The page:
Plans to implement a controlled parking zone in the Callowland area of Watford were discussed by residents and business owners on Monday.
More than 100 people gathered at the meeting, held in Christ Church, St Albans Road.
A straw poll revealed only three people at the meeting were in favour of bringing in parking restrictions to the streets around St Albans Road.
Complaints about the scheme included the damage it would have on local businesses, with some stating they will be closed down as a result.
It was also suggested that the new restrictions would do nothing to help people in the evening when the majority of problems occurred.
MP for Watford Richard Harrington, who attended the meeting, said: "It is quite clear that there is a problem with parking in the St Albans Road area.
"There are more cars than spaces and if something could be done to improve provision then great.
"I personally believe the current proposals would make the situation 10 times worse, they would not help residents park in the evening when they have most problems, local shops would be decimated, and more than 120 spaces would be lost.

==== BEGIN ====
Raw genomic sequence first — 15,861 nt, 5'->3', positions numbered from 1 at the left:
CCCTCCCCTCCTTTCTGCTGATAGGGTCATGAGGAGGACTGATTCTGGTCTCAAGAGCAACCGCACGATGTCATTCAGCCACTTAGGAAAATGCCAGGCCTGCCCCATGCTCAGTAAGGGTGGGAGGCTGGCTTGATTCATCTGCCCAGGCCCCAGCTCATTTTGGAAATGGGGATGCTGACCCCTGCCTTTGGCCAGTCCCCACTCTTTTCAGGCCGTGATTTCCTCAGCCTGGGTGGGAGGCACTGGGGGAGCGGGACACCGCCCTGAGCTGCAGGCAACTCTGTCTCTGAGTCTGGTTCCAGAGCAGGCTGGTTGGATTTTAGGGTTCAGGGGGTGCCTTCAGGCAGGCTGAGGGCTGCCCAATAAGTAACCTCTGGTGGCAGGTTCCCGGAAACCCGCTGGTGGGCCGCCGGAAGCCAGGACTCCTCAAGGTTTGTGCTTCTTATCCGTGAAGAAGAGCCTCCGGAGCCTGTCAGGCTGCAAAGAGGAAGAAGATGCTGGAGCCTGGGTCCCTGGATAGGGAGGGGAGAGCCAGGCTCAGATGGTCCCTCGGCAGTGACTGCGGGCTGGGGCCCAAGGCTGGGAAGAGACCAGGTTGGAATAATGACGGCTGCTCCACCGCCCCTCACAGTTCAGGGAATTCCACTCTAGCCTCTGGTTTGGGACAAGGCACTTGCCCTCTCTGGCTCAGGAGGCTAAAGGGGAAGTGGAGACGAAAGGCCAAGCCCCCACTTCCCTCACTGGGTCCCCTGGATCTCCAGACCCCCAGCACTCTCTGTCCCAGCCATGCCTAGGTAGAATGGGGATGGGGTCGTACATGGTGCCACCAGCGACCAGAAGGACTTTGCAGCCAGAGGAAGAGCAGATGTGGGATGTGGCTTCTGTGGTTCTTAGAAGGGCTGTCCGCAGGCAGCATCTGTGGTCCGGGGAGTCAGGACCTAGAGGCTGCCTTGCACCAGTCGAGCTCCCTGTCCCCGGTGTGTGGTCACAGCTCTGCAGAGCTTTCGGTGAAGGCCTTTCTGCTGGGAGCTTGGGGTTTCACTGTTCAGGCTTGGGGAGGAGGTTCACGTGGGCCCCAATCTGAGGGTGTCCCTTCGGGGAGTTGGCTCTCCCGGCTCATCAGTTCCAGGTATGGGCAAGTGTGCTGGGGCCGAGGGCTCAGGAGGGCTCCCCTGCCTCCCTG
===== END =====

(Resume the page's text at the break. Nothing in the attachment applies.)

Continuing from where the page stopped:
"When the source of the problem is lack of parking spaces, how can it help to reduce them?"
The council is currently consulting on whether to implement the new scheme, following a parking survey carried out by an independent consultant.
Residents also complained about the reported cost of the survey and consultation, totalling £30,000.
Mayor of Watford Dorothy Thornhill said the bill for the consultation would not have come from council tax, but from parking reserves, which are ring-fenced.
She added: "Although we’ve had a very high response, there has been a real fear that the consultation wasn’t real and it was a done deal. That saddens me.
"We genuinely wanted to hear what people wanted, and they needed reassurance that we would take their views into account.
"The results will be published within a few weeks. My personal view is that it would not work in Callowland.
"In other parts of the town it is absolutely the right solution, but people don’t believe that because they don’t want a CPZ.
"Last year 60% of people said they would like us to look at working up some sort of parking control.
"It’s only when people have the real details in front of them that they read it and think ‘this is not going to solve the problem’."